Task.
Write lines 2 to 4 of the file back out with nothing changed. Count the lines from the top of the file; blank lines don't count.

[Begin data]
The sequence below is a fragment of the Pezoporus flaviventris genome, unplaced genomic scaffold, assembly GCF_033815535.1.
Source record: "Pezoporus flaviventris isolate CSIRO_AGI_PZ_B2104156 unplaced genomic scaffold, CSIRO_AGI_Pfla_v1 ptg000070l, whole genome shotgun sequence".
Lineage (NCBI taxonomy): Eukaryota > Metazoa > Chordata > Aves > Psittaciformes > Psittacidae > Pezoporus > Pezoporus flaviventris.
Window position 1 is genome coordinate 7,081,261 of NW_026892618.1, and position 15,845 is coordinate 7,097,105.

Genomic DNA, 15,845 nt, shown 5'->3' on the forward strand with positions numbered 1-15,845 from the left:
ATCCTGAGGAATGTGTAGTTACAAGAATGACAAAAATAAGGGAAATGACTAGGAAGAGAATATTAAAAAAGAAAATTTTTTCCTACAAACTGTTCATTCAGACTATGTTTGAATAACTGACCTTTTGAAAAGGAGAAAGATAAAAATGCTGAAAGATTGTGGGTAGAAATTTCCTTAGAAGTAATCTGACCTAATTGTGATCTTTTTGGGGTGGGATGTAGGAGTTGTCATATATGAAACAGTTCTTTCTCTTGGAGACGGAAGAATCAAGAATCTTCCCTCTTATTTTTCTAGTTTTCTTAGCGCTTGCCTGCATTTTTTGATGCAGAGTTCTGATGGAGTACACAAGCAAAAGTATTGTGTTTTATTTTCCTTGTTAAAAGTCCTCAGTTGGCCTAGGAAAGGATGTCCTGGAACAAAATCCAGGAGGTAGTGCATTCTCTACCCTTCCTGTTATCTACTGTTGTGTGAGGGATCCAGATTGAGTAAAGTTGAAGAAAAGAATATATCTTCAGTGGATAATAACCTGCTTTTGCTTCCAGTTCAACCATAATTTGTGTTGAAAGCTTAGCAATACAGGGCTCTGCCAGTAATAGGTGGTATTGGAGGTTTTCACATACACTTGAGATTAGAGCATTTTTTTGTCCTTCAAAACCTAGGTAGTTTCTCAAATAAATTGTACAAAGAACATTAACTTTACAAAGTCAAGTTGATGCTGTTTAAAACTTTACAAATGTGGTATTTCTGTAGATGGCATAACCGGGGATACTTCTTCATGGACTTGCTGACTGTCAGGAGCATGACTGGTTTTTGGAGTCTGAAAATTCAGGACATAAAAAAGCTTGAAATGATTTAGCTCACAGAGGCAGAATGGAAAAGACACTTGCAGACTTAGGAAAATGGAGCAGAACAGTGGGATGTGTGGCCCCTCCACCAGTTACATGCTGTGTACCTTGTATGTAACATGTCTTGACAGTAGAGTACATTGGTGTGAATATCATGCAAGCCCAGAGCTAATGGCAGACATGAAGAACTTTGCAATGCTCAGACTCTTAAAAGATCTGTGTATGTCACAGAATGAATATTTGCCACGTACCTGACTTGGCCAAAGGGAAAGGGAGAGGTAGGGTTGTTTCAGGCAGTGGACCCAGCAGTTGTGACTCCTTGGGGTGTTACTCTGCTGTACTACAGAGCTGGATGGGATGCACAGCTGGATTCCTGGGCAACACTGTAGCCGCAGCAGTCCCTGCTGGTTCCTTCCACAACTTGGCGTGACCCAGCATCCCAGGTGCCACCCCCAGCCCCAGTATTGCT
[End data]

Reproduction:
Source record: "Pezoporus flaviventris isolate CSIRO_AGI_PZ_B2104156 unplaced genomic scaffold, CSIRO_AGI_Pfla_v1 ptg000070l, whole genome shotgun sequence".
Lineage (NCBI taxonomy): Eukaryota > Metazoa > Chordata > Aves > Psittaciformes > Psittacidae > Pezoporus > Pezoporus flaviventris.
Window position 1 is genome coordinate 7,081,261 of NW_026892618.1, and position 15,845 is coordinate 7,097,105.